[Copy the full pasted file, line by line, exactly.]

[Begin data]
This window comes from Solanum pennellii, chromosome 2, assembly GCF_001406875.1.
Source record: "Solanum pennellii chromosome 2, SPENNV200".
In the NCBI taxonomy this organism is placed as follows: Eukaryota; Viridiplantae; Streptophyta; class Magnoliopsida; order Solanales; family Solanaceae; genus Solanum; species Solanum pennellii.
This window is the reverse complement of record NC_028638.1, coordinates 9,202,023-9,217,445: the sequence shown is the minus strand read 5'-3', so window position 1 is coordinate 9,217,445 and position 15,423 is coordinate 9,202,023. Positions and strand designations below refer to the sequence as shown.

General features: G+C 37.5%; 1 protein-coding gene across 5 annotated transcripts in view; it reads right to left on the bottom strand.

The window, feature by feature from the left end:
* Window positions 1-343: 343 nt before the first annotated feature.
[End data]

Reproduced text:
This window comes from Solanum pennellii, chromosome 2, assembly GCF_001406875.1.
Source record: "Solanum pennellii chromosome 2, SPENNV200".
In the NCBI taxonomy this organism is placed as follows: Eukaryota; Viridiplantae; Streptophyta; class Magnoliopsida; order Solanales; family Solanaceae; genus Solanum; species Solanum pennellii.
This window is the reverse complement of record NC_028638.1, coordinates 9,202,023-9,217,445: the sequence shown is the minus strand read 5'-3', so window position 1 is coordinate 9,217,445 and position 15,423 is coordinate 9,202,023. Positions and strand designations below refer to the sequence as shown.

General features: G+C 37.5%; 1 protein-coding gene across 5 annotated transcripts in view; it reads right to left on the bottom strand.

The window, feature by feature from the left end:
* Window positions 1-343: 343 nt before the first annotated feature.